The effects of altered levels of UV-B radiation on an Antarctic grass and lichen
- Cite this article as:
- Lud, D., Huiskes, A., Moerdijk, T. et al. Plant Ecology (2001) 154: 87. doi:10.1023/A:1012987728343
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We report a long-term experiment on the photosynthetic response of natural vegetation of Deschampsia antarctica (Poaceae) and Turgidosculum complicatulum (Lichenes) to altered UV-B levels on Léonie Island, Antarctica.
UV-B above the vegetation was reduced by filter screens during two seasons. Half of the screens were transparent to UV-A and UV-B (ambient treatment) or absorbing UV-B and part of the UV-A (below-ambient treatment). Half of the wedge- shaped filters had side walls leading to an enhancement of the daily mean temperature in summer by 2–4 °C, simulating rising mean air temperature on the Antarctic Peninsula. The other half of the filters were without side walls resulting in close-to-ambient temperature underneath. Plots without filters served as controls.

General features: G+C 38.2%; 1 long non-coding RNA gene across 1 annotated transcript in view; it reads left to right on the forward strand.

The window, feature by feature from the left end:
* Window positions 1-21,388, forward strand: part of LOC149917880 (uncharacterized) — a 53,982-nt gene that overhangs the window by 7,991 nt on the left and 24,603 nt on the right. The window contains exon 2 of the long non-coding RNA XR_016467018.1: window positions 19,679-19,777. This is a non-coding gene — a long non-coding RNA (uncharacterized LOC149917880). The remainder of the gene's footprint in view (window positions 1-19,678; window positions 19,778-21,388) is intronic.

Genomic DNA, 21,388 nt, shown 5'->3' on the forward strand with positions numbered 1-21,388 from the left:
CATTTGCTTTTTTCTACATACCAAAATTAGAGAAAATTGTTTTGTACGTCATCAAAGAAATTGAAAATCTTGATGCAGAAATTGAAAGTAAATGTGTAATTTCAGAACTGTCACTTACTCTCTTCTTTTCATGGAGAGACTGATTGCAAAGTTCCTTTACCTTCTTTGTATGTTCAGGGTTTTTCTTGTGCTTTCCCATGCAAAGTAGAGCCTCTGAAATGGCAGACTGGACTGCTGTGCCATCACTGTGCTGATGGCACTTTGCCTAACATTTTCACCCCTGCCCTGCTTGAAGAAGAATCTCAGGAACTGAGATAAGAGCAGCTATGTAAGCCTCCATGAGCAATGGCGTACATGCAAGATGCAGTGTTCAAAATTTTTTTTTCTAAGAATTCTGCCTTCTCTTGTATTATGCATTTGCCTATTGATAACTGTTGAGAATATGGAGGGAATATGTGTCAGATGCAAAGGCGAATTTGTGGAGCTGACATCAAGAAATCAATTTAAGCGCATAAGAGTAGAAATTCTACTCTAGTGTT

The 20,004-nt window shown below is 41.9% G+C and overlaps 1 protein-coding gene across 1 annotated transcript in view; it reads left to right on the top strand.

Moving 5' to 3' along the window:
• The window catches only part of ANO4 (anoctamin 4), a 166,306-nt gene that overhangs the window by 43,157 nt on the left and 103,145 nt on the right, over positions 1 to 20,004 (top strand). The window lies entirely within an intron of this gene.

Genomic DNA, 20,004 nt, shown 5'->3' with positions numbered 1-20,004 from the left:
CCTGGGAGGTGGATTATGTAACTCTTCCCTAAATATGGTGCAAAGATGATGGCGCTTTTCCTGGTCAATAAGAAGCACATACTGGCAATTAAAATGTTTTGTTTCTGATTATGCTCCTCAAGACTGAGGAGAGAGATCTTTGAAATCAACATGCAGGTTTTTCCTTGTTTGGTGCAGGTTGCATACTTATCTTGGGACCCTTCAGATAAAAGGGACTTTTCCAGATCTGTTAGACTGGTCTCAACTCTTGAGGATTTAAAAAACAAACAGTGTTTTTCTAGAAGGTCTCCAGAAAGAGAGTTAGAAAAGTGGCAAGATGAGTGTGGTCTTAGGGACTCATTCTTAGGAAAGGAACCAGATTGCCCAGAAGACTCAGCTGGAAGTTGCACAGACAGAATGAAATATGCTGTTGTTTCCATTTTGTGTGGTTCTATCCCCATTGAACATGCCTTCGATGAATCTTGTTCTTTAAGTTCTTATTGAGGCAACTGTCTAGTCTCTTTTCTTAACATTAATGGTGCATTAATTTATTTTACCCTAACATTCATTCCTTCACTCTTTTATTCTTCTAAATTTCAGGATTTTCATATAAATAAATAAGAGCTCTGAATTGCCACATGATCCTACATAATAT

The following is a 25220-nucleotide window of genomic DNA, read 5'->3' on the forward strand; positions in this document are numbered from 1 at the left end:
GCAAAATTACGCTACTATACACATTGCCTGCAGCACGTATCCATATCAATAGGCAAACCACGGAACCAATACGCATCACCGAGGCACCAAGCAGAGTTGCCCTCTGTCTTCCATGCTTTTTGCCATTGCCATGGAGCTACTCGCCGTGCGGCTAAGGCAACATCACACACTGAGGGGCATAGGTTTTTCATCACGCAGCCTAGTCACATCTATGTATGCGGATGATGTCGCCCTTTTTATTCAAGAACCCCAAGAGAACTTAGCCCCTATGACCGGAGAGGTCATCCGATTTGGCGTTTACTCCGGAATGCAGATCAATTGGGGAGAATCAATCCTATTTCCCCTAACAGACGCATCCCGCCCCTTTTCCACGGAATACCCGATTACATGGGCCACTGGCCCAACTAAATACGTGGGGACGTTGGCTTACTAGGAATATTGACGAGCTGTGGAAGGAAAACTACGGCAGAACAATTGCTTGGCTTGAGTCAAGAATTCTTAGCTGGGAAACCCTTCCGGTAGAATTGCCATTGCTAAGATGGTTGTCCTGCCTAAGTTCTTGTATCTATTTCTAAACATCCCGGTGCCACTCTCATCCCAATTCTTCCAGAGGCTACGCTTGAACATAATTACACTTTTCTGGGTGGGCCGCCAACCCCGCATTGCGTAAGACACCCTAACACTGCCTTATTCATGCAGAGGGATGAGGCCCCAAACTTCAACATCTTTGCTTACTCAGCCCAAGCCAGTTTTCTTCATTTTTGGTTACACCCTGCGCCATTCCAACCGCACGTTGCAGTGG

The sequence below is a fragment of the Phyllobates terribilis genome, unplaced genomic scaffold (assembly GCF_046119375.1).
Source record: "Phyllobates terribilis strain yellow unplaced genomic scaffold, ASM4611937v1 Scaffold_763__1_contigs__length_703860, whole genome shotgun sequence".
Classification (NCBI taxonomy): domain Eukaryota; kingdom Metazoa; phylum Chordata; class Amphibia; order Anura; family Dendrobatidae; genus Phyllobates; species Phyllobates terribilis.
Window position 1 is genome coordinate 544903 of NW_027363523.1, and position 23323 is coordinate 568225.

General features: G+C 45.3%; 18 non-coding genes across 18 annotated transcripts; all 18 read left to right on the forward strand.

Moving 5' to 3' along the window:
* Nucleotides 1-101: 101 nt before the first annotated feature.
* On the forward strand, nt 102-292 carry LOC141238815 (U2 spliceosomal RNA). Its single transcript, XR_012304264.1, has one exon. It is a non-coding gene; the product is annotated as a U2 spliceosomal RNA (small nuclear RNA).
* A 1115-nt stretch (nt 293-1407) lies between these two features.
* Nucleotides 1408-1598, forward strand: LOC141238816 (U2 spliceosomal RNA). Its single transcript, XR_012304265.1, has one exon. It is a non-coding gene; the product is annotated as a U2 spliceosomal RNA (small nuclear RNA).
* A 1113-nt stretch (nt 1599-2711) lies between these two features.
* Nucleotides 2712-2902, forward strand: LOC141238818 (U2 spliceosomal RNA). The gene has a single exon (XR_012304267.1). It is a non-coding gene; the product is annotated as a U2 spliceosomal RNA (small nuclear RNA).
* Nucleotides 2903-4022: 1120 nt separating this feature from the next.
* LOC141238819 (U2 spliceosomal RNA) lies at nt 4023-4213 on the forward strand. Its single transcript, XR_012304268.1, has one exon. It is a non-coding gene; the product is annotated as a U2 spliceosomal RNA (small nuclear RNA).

UV-B supplementation of an extra 1.3 kJ UV-BBE was achieved using UV-mini-lamp systems during 15 days in the second season.
We found no evidence that altered incident UV-B levels and temperature had an effect on maximum photosystem II efficiency (Fv/Fm) and effective photosystem II efficiency (ΔF/Fm′) in both species. UV-B reduction did not influence contents of chlorophyll, carotenoids and methanol-soluble UV absorbing compounds in D. antarctica.
Flowering shoot length of D. antarctica was not affected by UV-B reduction. Temperature enhancement tended to result in longer inflorescence axes. Results of two austral summer seasons of UV- reduction in natural stands of D. antarctica and T. complicatulum suggest that current ambient levels of UV-B do not have a direct effect on the photosynthetic performance and pigment contents of these species. Cumulative effects on growth have not been recorded after two years but can not be excluded on a longer term.